Want to hear about Wesleyan’s involvement in prison education and criminal justice reform? Maddie Neufeld ’12 writes in with some, er, arresting information:
Join us for a panel discussion on Wesleyan’s Center for Prison Education, featuring members of the initiative’s advisory board. Come hear from leaders in criminal justice reform about Wesleyan’s pioneering work bringing educational opportunity into Connecticut’s prisons. Board members include Majora Carter ’88, MacArthur Genius and environmental activist, Ted Shaw ’76, former NAACP attorney, Greg Berman ’88, Director of the Center for Court Innovation, Katherine Eyster ’10, former CPE volunteer, Russell Perkins ’09, CPE co-founder and Rhodes Scholar, Randy Ezratty P’13, music producer and engineer, Professor Andy Szegedy-Maszak, Mike Lawlor, CT’s Undersecretary for Criminal Justice, and Max Kenner, Bard Prison Initiative Director.
Date: Saturday, October 20th
Time: 1:30 pm – 2:30 pm
Place: Exley 150
From Emily Sheehan ’10:
A week devoted to issues surrounding the entrenchment of prisons into the fabric of American society, economics, and politics in what is known as the Prison-Industrial Complex.
Tuesday Features Cliff Thornton at 7pm in Woodhead Lounge, speaking about the War on Drugs and its effects on today’s prison system as well as the racial disparity of the prison and policing systems.
Wednesday features a screening of “Profits of Punishment” at 7pm in Shanklin 107. This documentary provides a critical look into the multi-billion dollar private prison industry in the U.S., exploring the question: do profit-based approaches to incarceration commodify human life?
Thursday features a lecture and discussion with Lynda Gardner at 7pm at 200 Church. Lynda is an artist and prison activist who, after spending five years in York Correctional Institute, understands firsthand the inner workings of the PIC and the effects it has on inmates.
Friday features a screening of the documentary “Red Hook Justice” with speaker Lorenzo Jones at 6pm in Shanklin 107 (FOOD PROVIDED!) Red Hook Justice follows the development of the experimental Red Hook Community Justice Center in Red Hook, Brooklyn, where offenders are sentenced to job training, drug counseling and community service. Lorenzo Jones, a community activist, initiated the formation of the Hartford Community Court, based off the model of Red Hook, and will discuss his experience with the centers.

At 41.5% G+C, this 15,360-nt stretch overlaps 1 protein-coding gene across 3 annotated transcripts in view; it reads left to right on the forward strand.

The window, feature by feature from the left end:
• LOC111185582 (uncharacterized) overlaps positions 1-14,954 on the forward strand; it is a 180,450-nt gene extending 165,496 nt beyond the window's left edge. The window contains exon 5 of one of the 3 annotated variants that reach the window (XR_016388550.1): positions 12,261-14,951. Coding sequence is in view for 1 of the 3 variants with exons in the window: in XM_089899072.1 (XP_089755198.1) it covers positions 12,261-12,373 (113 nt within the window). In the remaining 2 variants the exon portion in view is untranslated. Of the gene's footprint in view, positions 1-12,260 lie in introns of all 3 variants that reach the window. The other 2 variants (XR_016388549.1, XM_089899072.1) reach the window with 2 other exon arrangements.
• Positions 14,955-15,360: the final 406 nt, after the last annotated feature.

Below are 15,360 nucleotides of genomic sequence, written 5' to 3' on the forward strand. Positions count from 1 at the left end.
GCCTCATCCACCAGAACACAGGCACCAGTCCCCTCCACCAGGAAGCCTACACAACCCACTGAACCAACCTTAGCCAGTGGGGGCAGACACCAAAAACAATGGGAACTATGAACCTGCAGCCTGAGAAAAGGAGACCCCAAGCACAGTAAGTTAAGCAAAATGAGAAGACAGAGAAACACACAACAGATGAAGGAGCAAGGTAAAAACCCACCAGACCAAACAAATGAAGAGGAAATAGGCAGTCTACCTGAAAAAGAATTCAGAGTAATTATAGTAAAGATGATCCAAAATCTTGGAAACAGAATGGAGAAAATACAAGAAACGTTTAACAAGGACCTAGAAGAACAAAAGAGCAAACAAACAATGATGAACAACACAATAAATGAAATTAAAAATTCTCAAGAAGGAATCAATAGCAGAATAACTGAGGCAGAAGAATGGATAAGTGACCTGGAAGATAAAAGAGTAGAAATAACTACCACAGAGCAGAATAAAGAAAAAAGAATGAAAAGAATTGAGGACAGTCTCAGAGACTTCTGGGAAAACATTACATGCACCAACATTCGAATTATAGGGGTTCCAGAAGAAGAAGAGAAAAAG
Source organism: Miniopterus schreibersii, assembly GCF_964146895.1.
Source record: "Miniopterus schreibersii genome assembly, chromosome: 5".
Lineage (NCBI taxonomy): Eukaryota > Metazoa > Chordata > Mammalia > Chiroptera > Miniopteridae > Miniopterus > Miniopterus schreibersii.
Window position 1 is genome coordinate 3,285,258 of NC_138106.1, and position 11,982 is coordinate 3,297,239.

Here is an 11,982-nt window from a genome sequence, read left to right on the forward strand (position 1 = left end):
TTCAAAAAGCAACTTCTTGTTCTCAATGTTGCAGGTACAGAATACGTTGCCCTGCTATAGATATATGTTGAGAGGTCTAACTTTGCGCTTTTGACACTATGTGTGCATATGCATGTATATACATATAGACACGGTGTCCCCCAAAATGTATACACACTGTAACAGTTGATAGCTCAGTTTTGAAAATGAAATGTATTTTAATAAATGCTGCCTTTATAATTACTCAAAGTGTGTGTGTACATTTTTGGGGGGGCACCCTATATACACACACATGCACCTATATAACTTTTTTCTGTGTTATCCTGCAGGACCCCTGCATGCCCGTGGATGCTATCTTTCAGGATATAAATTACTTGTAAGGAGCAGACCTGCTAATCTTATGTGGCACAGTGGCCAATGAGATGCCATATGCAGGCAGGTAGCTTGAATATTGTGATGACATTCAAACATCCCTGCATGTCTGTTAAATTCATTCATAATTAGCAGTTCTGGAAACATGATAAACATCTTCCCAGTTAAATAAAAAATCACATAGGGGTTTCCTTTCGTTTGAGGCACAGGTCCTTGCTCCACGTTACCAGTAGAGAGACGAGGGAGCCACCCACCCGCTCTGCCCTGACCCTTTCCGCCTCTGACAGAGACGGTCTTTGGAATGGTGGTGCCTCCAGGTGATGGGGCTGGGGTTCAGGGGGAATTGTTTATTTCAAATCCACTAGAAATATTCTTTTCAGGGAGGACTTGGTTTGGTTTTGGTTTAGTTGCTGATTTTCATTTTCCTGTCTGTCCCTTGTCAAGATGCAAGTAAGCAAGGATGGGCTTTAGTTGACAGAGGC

Date: March 23 – March 26
Time: 7:00 PM – 10:00 PM
Place: Woodhead Lounge, Shanklin 107, 200 Church Lounge
Jonathan Katz ’11 writes:
Want to get involved with the community, but afraid that all the deadlines have passed? It’s not too late to get involved with the Prisoner Solidarity Project. There’s still time to facilitate a workshop at York women’s prison.
Workshops can cover any subject, from creative writing to practical math to yoga and meditation. Don’t let this opportunity to break out of the WesBubble and have a meaningful impact on the lives of the people whom society has all but forgotten pass you by.
To get involved, contact Jonathan at jzkatz@wes.
Some may remember the controversy about a previous article about Wes students and individuals at the CT Juvenile Training School working to put on plays. The article was considered problematic in some ways.
A more recent Courant article from today features a slightly different angle, and makes for an interesting read, talking about the performances of ‘The Tempest’ and ‘Waiting for Godot’:
“It’s been an interesting academic experience, but also a personal one,” said Jordyn Lexton, a senior from Manhattan majoring in English. “You walk in here the first day and they have an impression of you and you have an impression of them based on preconceived and very superficial notions of what the other is going to be like.”
By working toward a shared goal, walls began to erode as a sense of trust grew, said Lexton, who is 22 and not sure whether she’ll work as a teacher after graduation or take a job in the sports division of HBO.
Most of the juvenile offenders who participated in the program have never acted before.
“At first, I was like, ‘This is going to be boring. I’m not sure I want to be here,'” said a 16-year-old convicted robber from Hartford. Initially, he only stuck with it because it was a way to avoid a class, he said. (The state Department of Children and Families, which runs the juvenile training school, insisted on anonymity for the incarcerated youths.)